Olive Oil and Heart Health


This is some interesting information I found when studying olive oil as I may be increasing the amount of fats in my recipe. The study appears to call into question whether olive oil is beneficial or deleterious to heart health.

The study can be read here: http://content.onlinejacc.org/article.aspx?articleid=1126754

To sum it up, the study found that olive oil impaired the endothelial function. This constricted blood flow by 31%. This was only after the meal, not permanently. The study puts it this way:

“Olive oil, a staple of the Mediterranean diet, has been presumed to have vasoprotective properties. It appears, however, to have mixed effects on serum cholesterol, endothelial function, and coagulation. Being highly mono-unsaturated (72%), it has beneficial effects on serum lipoproteins 39-41. The major unsaturated fatty acids in olive oil are oleic acid (18:1n-9) and linoleic acid (18:2n-6) (42). A high-oleic and linoleic acid meal has recently been shown to impair FMD in comparison with a low-fat meal (28). Oleic acid decreases vascular cell adhesion molecule-1 expression in endothelial cells, but not as effectively as polyunsaturated fatty acids, including omega-3 fatty acids (43). Whether the 17% saturated fat content of olive oil impairs this action is unknown. In a clinical study, olive oil was shown to activate coagulation factor VII to the same extent as does butter (44). Thus, olive oil does not have a clearly beneficial effect on vascular function.”

The conclusion drawn from these results is not stated herein, however one of the doctors behind the study made the following comment. Though it does sound sensational, I included it to provide his take on the results:

“Contrary to our hypothesis, our study found that omega-9 (oleic acid)–rich Olive Oil, impairs endothelial function after eating. If you’ve been using olive oil because you think it’s healthy, it’s time to think again.”

The reason for this impaired endothelial function seems to be the same as in high saturated fat meals:

“a high fat meal blocks the endothelium’s ability to produce that all important nitric oxide, which is a vasodilator and critical to preserving the tone & health of our blood vessels. When olive oil constricts the blood vessels it’s because it’s blocking the production of nitric oxide.”

I understand that nutrition is not a perfect science and that there are few hard facts. I also realize that many studies have found olive oil to have beneficial effects on multiple heart disease risk factors, and that the study cited here was rather small. Still though, I find myself disappointed by this information. Do other studies merely show improvement over the Standard American Diet? Questions such as this are hard to answer and more research over the coming years will hopefully iron out such things. In the meantime there does appear to be hope for those such as myself who use a large proportion of olive oil in soylent.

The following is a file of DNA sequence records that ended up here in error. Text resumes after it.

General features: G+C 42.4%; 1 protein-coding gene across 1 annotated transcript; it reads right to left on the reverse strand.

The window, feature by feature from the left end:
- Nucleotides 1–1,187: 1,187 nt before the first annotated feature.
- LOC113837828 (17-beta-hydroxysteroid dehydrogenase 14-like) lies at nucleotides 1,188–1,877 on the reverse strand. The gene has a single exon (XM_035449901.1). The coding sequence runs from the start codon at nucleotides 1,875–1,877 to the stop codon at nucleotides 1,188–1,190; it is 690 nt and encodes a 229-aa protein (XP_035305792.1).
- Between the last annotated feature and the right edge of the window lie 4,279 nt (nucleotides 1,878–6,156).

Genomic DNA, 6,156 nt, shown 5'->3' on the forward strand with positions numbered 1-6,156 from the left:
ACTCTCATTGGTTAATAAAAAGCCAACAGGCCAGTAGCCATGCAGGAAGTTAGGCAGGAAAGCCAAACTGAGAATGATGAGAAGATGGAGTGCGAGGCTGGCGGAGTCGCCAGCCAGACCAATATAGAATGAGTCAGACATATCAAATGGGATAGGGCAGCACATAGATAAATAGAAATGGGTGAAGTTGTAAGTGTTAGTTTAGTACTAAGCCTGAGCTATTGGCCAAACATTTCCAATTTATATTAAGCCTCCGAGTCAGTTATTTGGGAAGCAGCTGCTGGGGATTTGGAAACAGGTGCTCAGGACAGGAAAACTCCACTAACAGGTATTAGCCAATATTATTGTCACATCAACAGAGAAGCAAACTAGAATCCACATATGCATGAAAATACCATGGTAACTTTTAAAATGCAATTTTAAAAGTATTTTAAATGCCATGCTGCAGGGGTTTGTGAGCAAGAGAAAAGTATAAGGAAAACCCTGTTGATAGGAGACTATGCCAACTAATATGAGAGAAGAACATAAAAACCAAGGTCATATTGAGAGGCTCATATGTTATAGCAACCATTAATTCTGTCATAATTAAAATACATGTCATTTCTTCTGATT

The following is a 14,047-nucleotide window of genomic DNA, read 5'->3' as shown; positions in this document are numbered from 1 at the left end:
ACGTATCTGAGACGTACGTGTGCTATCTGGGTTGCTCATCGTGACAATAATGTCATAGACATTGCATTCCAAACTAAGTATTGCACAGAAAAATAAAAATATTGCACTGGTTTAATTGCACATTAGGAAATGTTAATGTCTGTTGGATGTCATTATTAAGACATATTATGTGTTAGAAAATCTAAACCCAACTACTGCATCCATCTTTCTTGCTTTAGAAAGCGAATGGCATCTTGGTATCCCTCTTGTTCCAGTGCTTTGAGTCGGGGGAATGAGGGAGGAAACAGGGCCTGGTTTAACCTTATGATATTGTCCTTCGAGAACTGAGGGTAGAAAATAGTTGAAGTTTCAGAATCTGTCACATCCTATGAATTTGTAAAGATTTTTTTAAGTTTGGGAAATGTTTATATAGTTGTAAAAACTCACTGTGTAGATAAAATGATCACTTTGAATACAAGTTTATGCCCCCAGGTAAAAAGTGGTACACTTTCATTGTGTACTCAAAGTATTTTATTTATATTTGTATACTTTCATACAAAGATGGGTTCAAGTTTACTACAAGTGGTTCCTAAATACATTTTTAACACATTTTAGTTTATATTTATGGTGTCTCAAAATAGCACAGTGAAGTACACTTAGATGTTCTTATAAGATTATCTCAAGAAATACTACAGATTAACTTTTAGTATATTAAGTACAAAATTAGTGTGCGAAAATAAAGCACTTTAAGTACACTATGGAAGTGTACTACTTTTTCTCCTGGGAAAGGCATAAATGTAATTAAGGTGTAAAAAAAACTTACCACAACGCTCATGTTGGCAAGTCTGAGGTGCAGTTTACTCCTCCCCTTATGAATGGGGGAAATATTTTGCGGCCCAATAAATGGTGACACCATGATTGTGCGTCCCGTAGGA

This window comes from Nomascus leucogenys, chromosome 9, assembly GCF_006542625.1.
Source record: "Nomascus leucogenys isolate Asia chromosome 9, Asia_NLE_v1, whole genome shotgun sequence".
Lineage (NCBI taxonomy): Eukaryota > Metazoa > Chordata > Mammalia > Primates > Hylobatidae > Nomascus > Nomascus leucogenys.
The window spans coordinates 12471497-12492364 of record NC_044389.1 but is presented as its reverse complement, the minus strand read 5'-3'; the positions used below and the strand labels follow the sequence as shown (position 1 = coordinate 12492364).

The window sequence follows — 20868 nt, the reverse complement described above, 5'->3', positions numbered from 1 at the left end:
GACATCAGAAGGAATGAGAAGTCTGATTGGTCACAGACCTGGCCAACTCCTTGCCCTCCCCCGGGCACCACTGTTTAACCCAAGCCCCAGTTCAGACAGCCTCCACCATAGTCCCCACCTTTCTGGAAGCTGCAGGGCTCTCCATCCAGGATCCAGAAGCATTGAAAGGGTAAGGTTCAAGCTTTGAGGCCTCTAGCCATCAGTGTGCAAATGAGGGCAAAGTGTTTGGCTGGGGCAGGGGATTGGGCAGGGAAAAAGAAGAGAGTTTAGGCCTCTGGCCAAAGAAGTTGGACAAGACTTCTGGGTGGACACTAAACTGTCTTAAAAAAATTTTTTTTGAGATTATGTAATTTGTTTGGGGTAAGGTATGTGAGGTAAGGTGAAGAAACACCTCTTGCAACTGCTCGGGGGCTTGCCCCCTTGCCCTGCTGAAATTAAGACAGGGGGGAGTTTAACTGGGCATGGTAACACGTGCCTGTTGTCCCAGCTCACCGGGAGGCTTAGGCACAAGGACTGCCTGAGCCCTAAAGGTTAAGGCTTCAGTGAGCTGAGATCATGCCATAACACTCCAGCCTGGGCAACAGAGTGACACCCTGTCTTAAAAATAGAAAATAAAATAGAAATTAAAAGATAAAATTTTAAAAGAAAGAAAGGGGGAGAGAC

The following is from a WebMD article that looked at the study results:

“Vogel’s own research, in fact, has shown that when olive oil is combined with foods rich in antioxidants, such as vegetables, the vessel-constricting effect disappears. All you have to do is combine olive oil with red wine vinegar, which is loaded with the same antioxidants found in wine, and it appears you can prevent the deleterious effect on blood vessels.”

So, at the end of the day it might be wise for those using olive oil as their principle fat source, particularly in a high-fat keto recipe, to look at adding a pinch of red wine or red wine vinegar. Also, though I haven’t looked into it yet, adding a small amount of nitric oxide might be very beneficial, even if you don’t use olive oil. It appears to be good for arterial health:


In my opinion the omega 6/3 ratio of the meals is important:

Meal 1 has an high ratio.
Meal 2 has a balanced ratio.
Meal 3 has a low ratio.

Meal 1 has the worse result and, albeit not being significant, meal 2 did worse that meal 3. Subjects are from the US, so most probably their prior diets are high in omega 6 and low in omega 3. In that case the amount of omega 3 could be the reason for the differing results. The extra protein in meal 3 could affect too, who knows.

Given that PUFA’s are very susceptible to oxidation, that the addition of antioxidants in meals 4 and 5 improves the results is not surprising.

Olive oil is good because of its low omega 6 content compared with other vegetal oils. Classify foods into good/bad absolute groups is dangerous.

I would like to see the result for corn oil.
In any case, the study is too small.


What can be said about the omega-9 attack from other oils? Also, where would it fit on the hundreds of graphs of this type:

Is it not accounted for in the 100%?


Omega 9 is also known as oleic acid- the primary fatty acid in olive oil. It is classified as a monounsaturated fat.


This kind of thing is why I generally don’t pay attention to reports that some study or another has found something to be bad for your health unless the time to live involved is days or less. Wait a little while and another study will come along that says the good stuff is bad and the bad stuff is good.